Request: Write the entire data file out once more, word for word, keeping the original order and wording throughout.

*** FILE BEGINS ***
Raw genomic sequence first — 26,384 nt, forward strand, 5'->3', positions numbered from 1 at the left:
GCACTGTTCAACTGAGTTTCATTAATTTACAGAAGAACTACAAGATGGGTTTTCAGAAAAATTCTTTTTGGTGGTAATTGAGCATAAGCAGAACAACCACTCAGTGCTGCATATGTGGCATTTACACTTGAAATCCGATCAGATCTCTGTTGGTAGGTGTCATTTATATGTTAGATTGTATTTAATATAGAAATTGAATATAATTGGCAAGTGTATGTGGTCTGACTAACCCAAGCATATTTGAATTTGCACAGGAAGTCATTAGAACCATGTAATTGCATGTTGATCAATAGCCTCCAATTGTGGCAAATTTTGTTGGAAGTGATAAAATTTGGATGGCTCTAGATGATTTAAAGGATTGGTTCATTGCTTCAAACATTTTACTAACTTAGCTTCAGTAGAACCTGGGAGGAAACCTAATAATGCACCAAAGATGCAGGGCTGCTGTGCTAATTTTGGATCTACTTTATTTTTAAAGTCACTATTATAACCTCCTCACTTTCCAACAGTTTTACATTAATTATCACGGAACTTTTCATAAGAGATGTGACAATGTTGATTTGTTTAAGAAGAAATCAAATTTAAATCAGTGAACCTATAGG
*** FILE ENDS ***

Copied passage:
Raw genomic sequence first — 26,384 nt, forward strand, 5'->3', positions numbered from 1 at the left:
GCACTGTTCAACTGAGTTTCATTAATTTACAGAAGAACTACAAGATGGGTTTTCAGAAAAATTCTTTTTGGTGGTAATTGAGCATAAGCAGAACAACCACTCAGTGCTGCATATGTGGCATTTACACTTGAAATCCGATCAGATCTCTGTTGGTAGGTGTCATTTATATGTTAGATTGTATTTAATATAGAAATTGAATATAATTGGCAAGTGTATGTGGTCTGACTAACCCAAGCATATTTGAATTTGCACAGGAAGTCATTAGAACCATGTAATTGCATGTTGATCAATAGCCTCCAATTGTGGCAAATTTTGTTGGAAGTGATAAAATTTGGATGGCTCTAGATGATTTAAAGGATTGGTTCATTGCTTCAAACATTTTACTAACTTAGCTTCAGTAGAACCTGGGAGGAAACCTAATAATGCACCAAAGATGCAGGGCTGCTGTGCTAATTTTGGATCTACTTTATTTTTAAAGTCACTATTATAACCTCCTCACTTTCCAACAGTTTTACATTAATTATCACGGAACTTTTCATAAGAGATGTGACAATGTTGATTTGTTTAAGAAGAAATCAAATTTAAATCAGTGAACCTATAGG